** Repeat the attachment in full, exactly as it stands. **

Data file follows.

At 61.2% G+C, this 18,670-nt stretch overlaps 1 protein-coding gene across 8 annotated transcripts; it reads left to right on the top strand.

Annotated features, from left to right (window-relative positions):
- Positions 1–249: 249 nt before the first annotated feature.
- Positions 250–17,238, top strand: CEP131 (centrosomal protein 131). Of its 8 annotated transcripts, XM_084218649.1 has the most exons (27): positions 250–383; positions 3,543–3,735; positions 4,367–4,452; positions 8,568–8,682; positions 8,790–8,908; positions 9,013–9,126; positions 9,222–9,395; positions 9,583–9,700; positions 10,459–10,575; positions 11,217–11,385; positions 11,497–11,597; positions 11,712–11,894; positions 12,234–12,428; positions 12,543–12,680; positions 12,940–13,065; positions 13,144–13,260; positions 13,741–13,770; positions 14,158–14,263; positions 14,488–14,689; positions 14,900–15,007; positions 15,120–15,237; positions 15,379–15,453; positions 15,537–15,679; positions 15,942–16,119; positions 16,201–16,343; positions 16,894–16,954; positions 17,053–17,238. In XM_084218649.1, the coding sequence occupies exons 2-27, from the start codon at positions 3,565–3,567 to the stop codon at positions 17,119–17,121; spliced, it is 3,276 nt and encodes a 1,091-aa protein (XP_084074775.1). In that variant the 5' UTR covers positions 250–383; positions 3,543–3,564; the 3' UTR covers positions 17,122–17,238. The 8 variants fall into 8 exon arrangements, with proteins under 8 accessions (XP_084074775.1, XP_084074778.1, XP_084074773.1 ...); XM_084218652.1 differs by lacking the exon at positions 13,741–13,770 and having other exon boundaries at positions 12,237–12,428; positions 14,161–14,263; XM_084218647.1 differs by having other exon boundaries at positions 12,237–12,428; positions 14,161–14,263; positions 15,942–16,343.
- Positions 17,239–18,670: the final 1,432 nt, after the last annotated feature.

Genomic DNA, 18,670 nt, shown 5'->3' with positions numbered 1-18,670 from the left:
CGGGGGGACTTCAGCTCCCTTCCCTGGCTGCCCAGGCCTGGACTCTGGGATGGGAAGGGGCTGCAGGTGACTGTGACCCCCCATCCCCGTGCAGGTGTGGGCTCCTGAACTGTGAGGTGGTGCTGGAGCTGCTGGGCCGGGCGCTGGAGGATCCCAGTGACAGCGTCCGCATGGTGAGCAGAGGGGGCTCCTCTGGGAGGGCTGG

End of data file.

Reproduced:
At 61.2% G+C, this 18,670-nt stretch overlaps 1 protein-coding gene across 8 annotated transcripts; it reads left to right on the top strand.

Annotated features, from left to right (window-relative positions):
- Positions 1–249: 249 nt before the first annotated feature.
- Positions 250–17,238, top strand: CEP131 (centrosomal protein 131). Of its 8 annotated transcripts, XM_084218649.1 has the most exons (27): positions 250–383; positions 3,543–3,735; positions 4,367–4,452; positions 8,568–8,682; positions 8,790–8,908; positions 9,013–9,126; positions 9,222–9,395; positions 9,583–9,700; positions 10,459–10,575; positions 11,217–11,385; positions 11,497–11,597; positions 11,712–11,894; positions 12,234–12,428; positions 12,543–12,680; positions 12,940–13,065; positions 13,144–13,260; positions 13,741–13,770; positions 14,158–14,263; positions 14,488–14,689; positions 14,900–15,007; positions 15,120–15,237; positions 15,379–15,453; positions 15,537–15,679; positions 15,942–16,119; positions 16,201–16,343; positions 16,894–16,954; positions 17,053–17,238. In XM_084218649.1, the coding sequence occupies exons 2-27, from the start codon at positions 3,565–3,567 to the stop codon at positions 17,119–17,121; spliced, it is 3,276 nt and encodes a 1,091-aa protein (XP_084074775.1). In that variant the 5' UTR covers positions 250–383; positions 3,543–3,564; the 3' UTR covers positions 17,122–17,238. The 8 variants fall into 8 exon arrangements, with proteins under 8 accessions (XP_084074775.1, XP_084074778.1, XP_084074773.1 ...); XM_084218652.1 differs by lacking the exon at positions 13,741–13,770 and having other exon boundaries at positions 12,237–12,428; positions 14,161–14,263; XM_084218647.1 differs by having other exon boundaries at positions 12,237–12,428; positions 14,161–14,263; positions 15,942–16,343.
- Positions 17,239–18,670: the final 1,432 nt, after the last annotated feature.

Genomic DNA, 18,670 nt, shown 5'->3' with positions numbered 1-18,670 from the left:
CGGGGGGACTTCAGCTCCCTTCCCTGGCTGCCCAGGCCTGGACTCTGGGATGGGAAGGGGCTGCAGGTGACTGTGACCCCCCATCCCCGTGCAGGTGTGGGCTCCTGAACTGTGAGGTGGTGCTGGAGCTGCTGGGCCGGGCGCTGGAGGATCCCAGTGACAGCGTCCGCATGGTGAGCAGAGGGGGCTCCTCTGGGAGGGCTGG